Reviewed: The Journey Not The Arrival Matters: An Autobiography of the Years 1939 to 1969. By Leonard Woolf (The Hogarth Press, 1969).
How many Leonard Woolfs would there have to be before the world would be safe from war?
The fifth and last volume of his autobiography, finished shortly before his death, at the age of eighty-eight, gives plenty of material for such questions; the book is far from being a collection of reminiscences to divert his contemporaries. Leonard Woolf was a great fighter for truth and for reason, a hater of cruelty, an internationalist. In the 1930s, when the virtues of fascism as against democracy were sometimes talked of here, I first learned of Woolf and became grateful to him for his devastating and well-titled book in defence of democracy, Quack Quack. One could couple his name with Bertrand Russell’s; both Woolf and Russell, while identifying themselves with the liberal-radical cause, also condemned Stalin’s brutalities, and he tells us in this book how, when he wrote Barbarians at the Gate for the Left Book Club, the editorial committee tried to persuade him to be softer on Stalin—but he refused to change, and they gave in to him.
The record here is of wartime London with its bombings; the death of Virginia Woolf; and the success of his Hogarth Press, which continued to print distinguished books and which he kept deliberately on a small scale. Beside all this there is much of Leonard Woolf himself. When he travels in his later years, he shows us his internationalism and humanity by picking out for his and our delight his chance conversations with fellow spirits among the locals. Thus his taxi-driver-guide in Israel tells him when they come to Nazareth that he will find an Arab guide for him there, ‘I do not think it is fair for a Jew to show visitors over an Arab town’.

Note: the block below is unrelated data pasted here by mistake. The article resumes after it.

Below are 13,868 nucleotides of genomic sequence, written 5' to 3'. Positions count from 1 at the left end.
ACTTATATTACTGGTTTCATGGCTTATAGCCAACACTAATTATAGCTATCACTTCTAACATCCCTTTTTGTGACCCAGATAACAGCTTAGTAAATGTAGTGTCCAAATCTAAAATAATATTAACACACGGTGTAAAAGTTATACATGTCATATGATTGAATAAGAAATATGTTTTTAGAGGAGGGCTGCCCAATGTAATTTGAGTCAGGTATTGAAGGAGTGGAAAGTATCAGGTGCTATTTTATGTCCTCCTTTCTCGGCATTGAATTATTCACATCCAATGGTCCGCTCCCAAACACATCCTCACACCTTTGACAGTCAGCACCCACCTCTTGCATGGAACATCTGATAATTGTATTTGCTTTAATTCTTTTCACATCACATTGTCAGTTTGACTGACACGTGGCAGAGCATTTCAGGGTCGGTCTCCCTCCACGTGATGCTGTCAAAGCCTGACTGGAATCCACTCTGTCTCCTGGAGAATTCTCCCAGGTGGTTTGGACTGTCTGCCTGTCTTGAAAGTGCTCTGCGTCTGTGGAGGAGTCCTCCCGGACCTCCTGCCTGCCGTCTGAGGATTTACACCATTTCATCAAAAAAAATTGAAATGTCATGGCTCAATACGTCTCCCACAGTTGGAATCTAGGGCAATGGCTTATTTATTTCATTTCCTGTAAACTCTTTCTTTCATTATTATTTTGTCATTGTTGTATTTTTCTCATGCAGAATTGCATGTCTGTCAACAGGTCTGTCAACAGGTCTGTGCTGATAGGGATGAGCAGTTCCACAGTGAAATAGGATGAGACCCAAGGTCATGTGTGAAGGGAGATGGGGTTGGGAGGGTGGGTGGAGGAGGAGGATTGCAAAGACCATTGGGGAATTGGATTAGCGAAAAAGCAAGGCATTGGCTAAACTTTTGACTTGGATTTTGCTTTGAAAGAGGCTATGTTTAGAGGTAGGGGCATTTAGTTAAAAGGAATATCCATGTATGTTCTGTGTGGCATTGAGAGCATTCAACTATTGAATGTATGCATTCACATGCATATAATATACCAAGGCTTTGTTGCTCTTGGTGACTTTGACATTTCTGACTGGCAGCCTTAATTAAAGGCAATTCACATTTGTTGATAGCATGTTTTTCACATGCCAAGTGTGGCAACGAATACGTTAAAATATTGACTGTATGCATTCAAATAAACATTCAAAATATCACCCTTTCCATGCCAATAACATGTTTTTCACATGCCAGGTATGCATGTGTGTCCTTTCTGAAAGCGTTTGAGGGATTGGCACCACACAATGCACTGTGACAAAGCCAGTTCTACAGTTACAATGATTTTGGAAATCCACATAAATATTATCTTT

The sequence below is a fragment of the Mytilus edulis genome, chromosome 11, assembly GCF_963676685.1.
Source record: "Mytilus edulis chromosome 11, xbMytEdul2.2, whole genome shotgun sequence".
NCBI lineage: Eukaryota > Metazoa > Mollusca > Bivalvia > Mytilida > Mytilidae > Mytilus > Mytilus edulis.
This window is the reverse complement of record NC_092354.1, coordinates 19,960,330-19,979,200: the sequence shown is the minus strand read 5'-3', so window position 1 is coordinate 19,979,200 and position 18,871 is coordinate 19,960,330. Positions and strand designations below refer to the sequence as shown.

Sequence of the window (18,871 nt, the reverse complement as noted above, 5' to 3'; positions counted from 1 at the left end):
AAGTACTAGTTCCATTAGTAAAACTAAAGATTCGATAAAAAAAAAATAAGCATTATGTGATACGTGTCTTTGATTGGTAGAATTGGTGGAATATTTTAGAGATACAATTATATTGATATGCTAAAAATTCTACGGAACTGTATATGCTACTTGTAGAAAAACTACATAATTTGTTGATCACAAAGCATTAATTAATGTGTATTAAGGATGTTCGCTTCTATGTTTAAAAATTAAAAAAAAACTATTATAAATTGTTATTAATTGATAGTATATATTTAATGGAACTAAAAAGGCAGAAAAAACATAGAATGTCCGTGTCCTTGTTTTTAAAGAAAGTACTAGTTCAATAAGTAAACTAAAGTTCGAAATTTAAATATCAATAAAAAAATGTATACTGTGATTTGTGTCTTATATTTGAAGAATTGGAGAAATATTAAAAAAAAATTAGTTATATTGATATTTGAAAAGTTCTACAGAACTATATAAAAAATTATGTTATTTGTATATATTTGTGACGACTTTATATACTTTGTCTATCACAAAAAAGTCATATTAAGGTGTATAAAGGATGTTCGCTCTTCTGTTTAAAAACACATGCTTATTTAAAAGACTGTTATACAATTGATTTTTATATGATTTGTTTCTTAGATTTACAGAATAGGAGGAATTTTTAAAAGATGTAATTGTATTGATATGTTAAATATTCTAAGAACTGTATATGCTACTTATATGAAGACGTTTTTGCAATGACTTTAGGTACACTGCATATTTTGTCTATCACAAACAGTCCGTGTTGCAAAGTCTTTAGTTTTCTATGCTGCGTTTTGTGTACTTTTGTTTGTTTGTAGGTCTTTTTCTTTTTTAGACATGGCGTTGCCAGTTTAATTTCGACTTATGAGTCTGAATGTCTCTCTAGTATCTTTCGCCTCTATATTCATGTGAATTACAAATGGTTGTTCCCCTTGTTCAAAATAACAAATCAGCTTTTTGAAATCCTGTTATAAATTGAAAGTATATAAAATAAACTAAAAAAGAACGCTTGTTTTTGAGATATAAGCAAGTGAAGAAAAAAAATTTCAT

We have a brief return to a theme of an earlier book in the series; how at his school it was a terrible crime to be a ‘swot’, and how masters joined with boys in applying this code. He tells us that he did not accept this code, but kept out of serious trouble because he was moderately good at sport. It sounds like my own Australian schooldays; but it was a long time ago and perhaps it is not so true today. But this experience must always have been in his mind when later he joined the Fabians and worked with committees that set out to inform Labor politicians. His self-imposed task must have called for endless patience. We can guess what he felt when the first Labor government entrusted the Colonial Office to Jimmy Thomas, ‘an ignorant, frivolous political buffoon’.
Leonard Woolf finally looks back over his 170,000 hours of work and asks himself whether he has achieved anything. He knows that what he did he did well. He was a good administrator, whether in Ceylon in colonial days or as a Civil Service arbitrator in London or as editor of the Political Quarterly and more briefly of the New Statesman. His question is whether he influenced events at all. His answer is no, and its gives him no real comfort that a few tiny things were accomplished. But he does not conclude that he ought to have stayed at home and cultivated his garden. He is sure that his hatred of cruelty and unreason would have driven him anyway to be a fighter all his life. And he must surely have been buoyed up by hopes all the time, in spite of his summary. As a young man he watched the Dreyfus case in France, which ended in a thrilling victory for the cause of truth, with the liberals of the world facing the French army and church and the Right. This story comes in more than once into his autobiography. And Woolf must have known, just as he was strengthened by this victory, how countless readers of his own writings were thereby moved towards or strengthened in the cause of reason and international goodwill.